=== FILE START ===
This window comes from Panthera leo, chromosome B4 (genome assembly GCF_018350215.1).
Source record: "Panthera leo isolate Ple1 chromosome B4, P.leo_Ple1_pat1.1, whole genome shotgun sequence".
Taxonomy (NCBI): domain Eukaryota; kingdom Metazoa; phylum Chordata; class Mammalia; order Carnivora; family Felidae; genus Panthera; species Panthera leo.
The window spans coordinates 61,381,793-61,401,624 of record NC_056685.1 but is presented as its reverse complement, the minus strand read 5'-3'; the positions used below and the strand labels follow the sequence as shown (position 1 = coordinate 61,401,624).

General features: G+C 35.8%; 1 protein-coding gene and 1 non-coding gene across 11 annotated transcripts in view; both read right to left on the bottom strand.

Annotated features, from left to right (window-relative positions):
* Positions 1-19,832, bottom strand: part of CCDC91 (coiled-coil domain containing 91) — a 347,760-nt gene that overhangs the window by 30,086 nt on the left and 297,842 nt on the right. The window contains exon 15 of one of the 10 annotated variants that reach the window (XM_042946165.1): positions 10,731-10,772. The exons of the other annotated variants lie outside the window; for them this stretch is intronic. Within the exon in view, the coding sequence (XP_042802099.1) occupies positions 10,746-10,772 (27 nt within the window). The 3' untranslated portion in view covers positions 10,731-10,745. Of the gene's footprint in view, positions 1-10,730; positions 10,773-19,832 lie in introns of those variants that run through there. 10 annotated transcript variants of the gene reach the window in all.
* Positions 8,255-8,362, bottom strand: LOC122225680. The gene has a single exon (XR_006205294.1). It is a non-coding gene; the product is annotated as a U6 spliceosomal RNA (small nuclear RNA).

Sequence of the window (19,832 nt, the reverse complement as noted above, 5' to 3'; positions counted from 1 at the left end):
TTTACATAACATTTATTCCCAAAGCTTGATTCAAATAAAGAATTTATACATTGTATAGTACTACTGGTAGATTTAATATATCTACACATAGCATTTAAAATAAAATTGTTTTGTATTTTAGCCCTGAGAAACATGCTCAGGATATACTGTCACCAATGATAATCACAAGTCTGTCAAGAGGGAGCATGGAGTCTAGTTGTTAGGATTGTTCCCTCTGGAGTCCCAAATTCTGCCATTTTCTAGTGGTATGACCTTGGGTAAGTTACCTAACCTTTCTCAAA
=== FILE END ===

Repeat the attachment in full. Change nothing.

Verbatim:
This window comes from Panthera leo, chromosome B4 (genome assembly GCF_018350215.1).
Source record: "Panthera leo isolate Ple1 chromosome B4, P.leo_Ple1_pat1.1, whole genome shotgun sequence".
Taxonomy (NCBI): domain Eukaryota; kingdom Metazoa; phylum Chordata; class Mammalia; order Carnivora; family Felidae; genus Panthera; species Panthera leo.
The window spans coordinates 61,381,793-61,401,624 of record NC_056685.1 but is presented as its reverse complement, the minus strand read 5'-3'; the positions used below and the strand labels follow the sequence as shown (position 1 = coordinate 61,401,624).

General features: G+C 35.8%; 1 protein-coding gene and 1 non-coding gene across 11 annotated transcripts in view; both read right to left on the bottom strand.

Annotated features, from left to right (window-relative positions):
* Positions 1-19,832, bottom strand: part of CCDC91 (coiled-coil domain containing 91) — a 347,760-nt gene that overhangs the window by 30,086 nt on the left and 297,842 nt on the right. The window contains exon 15 of one of the 10 annotated variants that reach the window (XM_042946165.1): positions 10,731-10,772. The exons of the other annotated variants lie outside the window; for them this stretch is intronic. Within the exon in view, the coding sequence (XP_042802099.1) occupies positions 10,746-10,772 (27 nt within the window). The 3' untranslated portion in view covers positions 10,731-10,745. Of the gene's footprint in view, positions 1-10,730; positions 10,773-19,832 lie in introns of those variants that run through there. 10 annotated transcript variants of the gene reach the window in all.
* Positions 8,255-8,362, bottom strand: LOC122225680. The gene has a single exon (XR_006205294.1). It is a non-coding gene; the product is annotated as a U6 spliceosomal RNA (small nuclear RNA).

Sequence of the window (19,832 nt, the reverse complement as noted above, 5' to 3'; positions counted from 1 at the left end):
TTTACATAACATTTATTCCCAAAGCTTGATTCAAATAAAGAATTTATACATTGTATAGTACTACTGGTAGATTTAATATATCTACACATAGCATTTAAAATAAAATTGTTTTGTATTTTAGCCCTGAGAAACATGCTCAGGATATACTGTCACCAATGATAATCACAAGTCTGTCAAGAGGGAGCATGGAGTCTAGTTGTTAGGATTGTTCCCTCTGGAGTCCCAAATTCTGCCATTTTCTAGTGGTATGACCTTGGGTAAGTTACCTAACCTTTCTCAAA